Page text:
“That is a joke... that is total nonsense,” he said.
But the Chinese authorities have halted planned investments in the past, such as Saab’s failed deal with Hawtai Motor Group in May and Sichuan Tengzhong Heavy Industrial machinery’s bid for GM’s Hummer, which collapsed in 2010.
Dagens Industri said state-owned Beijing Automotive Industry Holdings Co (BAIC) or sport utility vehicle maker Great Wall Motor, were seen by Chinese officials as being more suitable partners. A source told Reuters in May that Great Wall had been talking with Saab’s owner about a possible tie-up.
“At this moment, there is no money and they (Saab) have been waiting for money for more than five months. The problem is still the same -- they need the money,” said Tom Muller, analyst at Theodoor Gilissen.
Karl Ask, who heads the Swedish Saab fan club and owns 11 Saab models added: ”I hope the Chinese come and help, otherwise I‘m not so sure any more about Saab’s future.
“Victor Muller is interested in Saab, he loves Saab and that’s good. But they need money.”
Back in April, Swedish bank Nordea said that if Saab were to go bankrupt, it would have relatively little impact on the Swedish economy, perhaps nicking 0.2 percentage points off the country’s GDP.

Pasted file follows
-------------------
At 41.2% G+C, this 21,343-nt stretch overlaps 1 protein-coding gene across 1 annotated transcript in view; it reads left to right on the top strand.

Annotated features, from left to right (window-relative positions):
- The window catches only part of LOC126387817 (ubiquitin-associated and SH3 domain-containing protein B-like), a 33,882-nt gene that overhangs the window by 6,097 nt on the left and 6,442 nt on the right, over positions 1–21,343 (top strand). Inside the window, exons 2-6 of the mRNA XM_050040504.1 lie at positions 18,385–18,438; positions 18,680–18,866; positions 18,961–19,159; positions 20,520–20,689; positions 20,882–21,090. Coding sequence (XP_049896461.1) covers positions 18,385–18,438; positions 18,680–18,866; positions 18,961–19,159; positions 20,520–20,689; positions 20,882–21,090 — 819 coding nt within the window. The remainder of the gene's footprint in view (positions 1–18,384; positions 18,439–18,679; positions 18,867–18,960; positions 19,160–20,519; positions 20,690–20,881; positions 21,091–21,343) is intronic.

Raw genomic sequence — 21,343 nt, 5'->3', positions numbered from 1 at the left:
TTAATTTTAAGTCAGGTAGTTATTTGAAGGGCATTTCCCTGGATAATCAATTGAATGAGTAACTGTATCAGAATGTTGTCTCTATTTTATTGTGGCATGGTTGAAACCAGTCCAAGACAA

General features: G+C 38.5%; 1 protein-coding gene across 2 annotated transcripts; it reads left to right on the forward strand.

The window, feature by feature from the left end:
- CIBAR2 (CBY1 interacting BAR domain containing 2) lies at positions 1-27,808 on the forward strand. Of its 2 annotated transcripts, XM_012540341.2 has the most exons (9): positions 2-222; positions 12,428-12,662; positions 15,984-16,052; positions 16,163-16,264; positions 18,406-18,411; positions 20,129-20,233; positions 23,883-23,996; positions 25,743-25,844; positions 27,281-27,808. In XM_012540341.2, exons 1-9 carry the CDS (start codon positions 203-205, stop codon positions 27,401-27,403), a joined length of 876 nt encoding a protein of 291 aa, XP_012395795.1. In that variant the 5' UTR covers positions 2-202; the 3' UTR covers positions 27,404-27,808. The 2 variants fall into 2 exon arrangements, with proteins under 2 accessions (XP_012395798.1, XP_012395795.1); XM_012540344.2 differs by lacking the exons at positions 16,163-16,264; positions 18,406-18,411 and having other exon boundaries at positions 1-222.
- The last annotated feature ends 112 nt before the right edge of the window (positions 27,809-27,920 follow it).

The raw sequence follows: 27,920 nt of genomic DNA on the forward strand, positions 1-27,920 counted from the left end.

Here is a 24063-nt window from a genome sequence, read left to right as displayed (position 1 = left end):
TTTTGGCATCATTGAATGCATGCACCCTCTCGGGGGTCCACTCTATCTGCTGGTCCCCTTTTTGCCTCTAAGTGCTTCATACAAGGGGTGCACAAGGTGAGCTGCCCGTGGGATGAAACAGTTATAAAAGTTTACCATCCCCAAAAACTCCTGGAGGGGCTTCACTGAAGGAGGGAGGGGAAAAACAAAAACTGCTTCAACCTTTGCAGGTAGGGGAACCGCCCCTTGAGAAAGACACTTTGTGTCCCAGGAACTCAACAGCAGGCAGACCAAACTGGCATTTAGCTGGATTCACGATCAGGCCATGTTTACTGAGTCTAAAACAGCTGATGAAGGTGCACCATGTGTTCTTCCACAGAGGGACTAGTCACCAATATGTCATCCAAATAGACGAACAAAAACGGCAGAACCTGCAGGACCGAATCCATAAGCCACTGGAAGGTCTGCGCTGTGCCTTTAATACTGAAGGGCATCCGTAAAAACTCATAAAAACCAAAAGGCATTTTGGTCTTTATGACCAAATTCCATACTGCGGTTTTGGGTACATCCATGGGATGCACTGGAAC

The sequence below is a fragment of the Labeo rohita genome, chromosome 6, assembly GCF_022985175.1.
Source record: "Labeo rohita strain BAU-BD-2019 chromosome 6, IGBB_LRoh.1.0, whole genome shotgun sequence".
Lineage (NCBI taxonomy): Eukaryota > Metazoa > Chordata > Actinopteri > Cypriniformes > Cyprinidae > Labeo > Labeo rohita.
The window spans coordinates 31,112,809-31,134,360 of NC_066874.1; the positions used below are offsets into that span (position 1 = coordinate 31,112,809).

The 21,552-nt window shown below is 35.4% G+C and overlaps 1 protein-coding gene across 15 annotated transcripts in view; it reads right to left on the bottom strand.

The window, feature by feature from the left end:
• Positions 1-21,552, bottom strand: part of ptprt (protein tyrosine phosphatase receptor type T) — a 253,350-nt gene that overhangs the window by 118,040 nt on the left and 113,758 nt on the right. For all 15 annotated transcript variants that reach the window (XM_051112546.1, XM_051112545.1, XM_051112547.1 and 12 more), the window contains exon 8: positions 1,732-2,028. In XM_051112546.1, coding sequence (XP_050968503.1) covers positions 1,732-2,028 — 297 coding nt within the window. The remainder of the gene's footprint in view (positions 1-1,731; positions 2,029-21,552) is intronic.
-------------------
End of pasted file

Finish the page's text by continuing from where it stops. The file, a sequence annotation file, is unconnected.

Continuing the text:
Muller, a car enthusiast who led Saab’s rescue 18 months ago, has scrambled for months to raise funds to cover a monthly wage bill estimated at about $24 million, and other costs.
According to its annual report, Saab paid 1.9 billion crowns ($295 million) in wages, social contributions and pensions for 3,208 employees in 2010. On that basis, it had to pay out about 157 million crowns ($24 million) in staff costs each month last year. Saab now has around 3,640 employees.
“The alternative that we had was a bankruptcy. But that would have meant that it would take much longer for our members to get their money, and the company would in fact go bankrupt,” said Darko Davidovic, an official at blue collar union IF Metall which has about 1,500 members at Saab.
“This way our members will get paid much faster, and the company gets another chance to get back on its feet.”
Swan said that under the filing for voluntary reorganisation Saab Automobile AB and two subsidiaries were asking the Swedish court to appoint an administrator with whom management would work to reorganise the company.
Saab said it will present the reorganisation plan to creditors within three weeks of filing the reorganisation plan.
Saab entered this same process in 2009 after GM pulled its funding and it exited later that year.
The reorganisation plan aims to lower costs and create a “viable, competitive and independent organisation”, Swedish Automobile said.
Saab asked for the court-appointed administrator to be the same lawyer who handled the 2009 Saab reorganisation.
The administrator will apply for a Swedish state wage guarantee scheme to cover Saab’s wages, Swedish Automobile said.
Trade in Swedish Automobile’s shares has been suspended and the stock will be put on a watch list if Saab’s court request is approved, Dutch market authority AFM said in two separate statements. ($1=0.713 Euros=6.429 Swedish Kronas) (Additional reporting by Veronica Ek; Editing by Sara Webb and Mike Nesbit)